In a primary or a nonpartisan election, though, you might use other cues. In low-information races, a 1998 University of California, Los Angeles, study found, liberal voters favored female candidates, guided by the belief that women in politics tend to be left leaning. (Younger voters were more likely to pick female candidates as well.)

Historically, ethnic voting has been a powerful electoral force. Chicago lore has it that some candidates changed their last names to sound more Irish, believing that Irish ancestry conferred an advantage on Chicago candidates. There’s some truth to that old chestnut. In judicial retention races in Cook County from 1982 to 2002, Irish names offered a small but statistically significant boost of 1.5 percentage points, according to a 2005 study by legal research analyst Albert Klumpp, AB’85. Of course, what counts as a good “ballot name” depends on where you live and the office you’re seeking. Sam Houston, aspiring attorney general of Texas in 2014? That’s a good ballot name.

The order of names matters too. Being listed first increases a candidate’s chance of winning by about five percentage points, according to a study by the University of Pennsylvania’s Marc Meredith and Northwestern’s Yuval Salant. In some cases, the “first-position effect” was enough to change the outcome of a close race. “Our results imply that a non-negligible portion of local governmental policies is likely being set by individuals elected because of their ballot position,” Meredith and Salant concluded. Other studies have shown the name-order effect is especially strong in primaries and low-information elections.

For many voters in Cook County, the race for Metropolitan Water Reclamation District commissioner is about as low-information as it gets. Yet the poorly understood agency does essential work: the MWRD is responsible for sewage treatment and flood prevention over a nearly 900‑square‑mile service area that includes the city of Chicago and 125 suburban communities. Its seven water reclamation plants and 22 pumping stations treat more than 1.4 billion gallons of wastewater each day, and its nine-member board manages an annual budget of roughly $1.3 billion. In heavily Democratic Cook County, the Democratic primary is the contest—the last time a Republican won a spot on the MWRD board was in 1972.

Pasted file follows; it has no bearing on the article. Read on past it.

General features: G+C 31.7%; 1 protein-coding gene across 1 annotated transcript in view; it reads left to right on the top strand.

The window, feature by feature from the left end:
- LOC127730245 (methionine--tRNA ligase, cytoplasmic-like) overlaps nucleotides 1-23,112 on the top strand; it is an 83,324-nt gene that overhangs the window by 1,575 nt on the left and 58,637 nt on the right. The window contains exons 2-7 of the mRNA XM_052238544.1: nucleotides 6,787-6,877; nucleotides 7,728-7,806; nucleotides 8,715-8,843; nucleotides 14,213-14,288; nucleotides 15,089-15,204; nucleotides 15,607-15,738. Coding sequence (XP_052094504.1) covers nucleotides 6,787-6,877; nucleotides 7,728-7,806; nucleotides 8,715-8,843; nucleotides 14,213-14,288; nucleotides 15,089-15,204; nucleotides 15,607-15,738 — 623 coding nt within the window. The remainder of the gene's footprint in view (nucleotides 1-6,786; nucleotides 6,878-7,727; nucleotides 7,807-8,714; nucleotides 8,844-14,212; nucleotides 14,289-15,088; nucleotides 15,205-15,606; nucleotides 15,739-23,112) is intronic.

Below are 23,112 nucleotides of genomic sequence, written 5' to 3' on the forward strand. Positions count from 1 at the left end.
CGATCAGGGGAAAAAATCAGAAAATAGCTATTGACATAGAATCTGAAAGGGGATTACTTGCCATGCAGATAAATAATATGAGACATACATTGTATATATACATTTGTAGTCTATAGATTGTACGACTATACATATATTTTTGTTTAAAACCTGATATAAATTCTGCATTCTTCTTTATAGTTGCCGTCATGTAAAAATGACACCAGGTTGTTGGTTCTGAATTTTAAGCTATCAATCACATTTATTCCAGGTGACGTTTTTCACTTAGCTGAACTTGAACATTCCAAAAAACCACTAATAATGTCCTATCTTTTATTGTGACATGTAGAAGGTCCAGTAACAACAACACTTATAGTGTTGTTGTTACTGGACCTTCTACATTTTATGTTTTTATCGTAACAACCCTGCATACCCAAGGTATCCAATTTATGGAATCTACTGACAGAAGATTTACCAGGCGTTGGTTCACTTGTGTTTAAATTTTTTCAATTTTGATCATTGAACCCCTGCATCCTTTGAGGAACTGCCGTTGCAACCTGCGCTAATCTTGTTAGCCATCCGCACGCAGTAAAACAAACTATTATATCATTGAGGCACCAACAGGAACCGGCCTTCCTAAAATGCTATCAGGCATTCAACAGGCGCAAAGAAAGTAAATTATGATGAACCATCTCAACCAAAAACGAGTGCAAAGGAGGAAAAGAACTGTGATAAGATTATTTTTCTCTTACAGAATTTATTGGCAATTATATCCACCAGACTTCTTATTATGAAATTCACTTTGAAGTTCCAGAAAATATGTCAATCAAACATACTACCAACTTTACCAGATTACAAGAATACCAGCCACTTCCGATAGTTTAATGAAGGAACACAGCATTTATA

MWRD candidate Connor grew up in the suburbs of Chicago. He joined the Naval Reserve Officers Training Corps while he was an undergraduate at Northwestern. After graduating, he served two tours aboard the USS Bunker Hill. Connor was responsible for ensuring the missile cruiser’s compliance with environmental policy, so he knows a lot about water conservation. It frustrated him when he attended a 2009 MWRD board meeting and heard the commissioners spend more time honoring an Eagle Scout than discussing a bond deal. By running, he thought he could make a difference.

As part of his seven-point plan to improve the MWRD, Connor wrote about the need to reform the board’s procurement rules and the importance of new waterway disinfection policies. He also wanted to tighten the board’s ethics rules; as it stood, a commissioner could accept unlimited contributions from construction firms to whom they later awarded contracts.

Connor has the ability to sound passionate about the traditionally unsexy subject of water management. “This is a board that’s managing a multibillion-dollar budget. We ought to have some folks in there who can bring some business acumen and think differently about the problems that we’re facing,” he says. “I thought it was a great place to have an impact.”

In his campaign, Connor followed the model of his mentor Debra Shore, a reform-minded and conservation-oriented MWRD commissioner who won her spot on the board in 2006. Like Connor, Shore wasn’t endorsed by the Cook County Democratic Party—traditionally an important, though not make-or-break, endorsement—but ran a spirited campaign that united left-leaning groups across the county. She finished first in the primary with more than 200,000 votes. Connor did about as well as any political newcomer could, earning the support of key organizations, including the Illinois Sierra Club, and established political figures, such as then-alderman Toni Preckwinkle, AB’69, MAT’77; state representative Barbara Flynn Currie, LAB’58, AB’68, AM’73; state senator Kwame Raoul, LAB’82; and US representative Jan Schakowsky.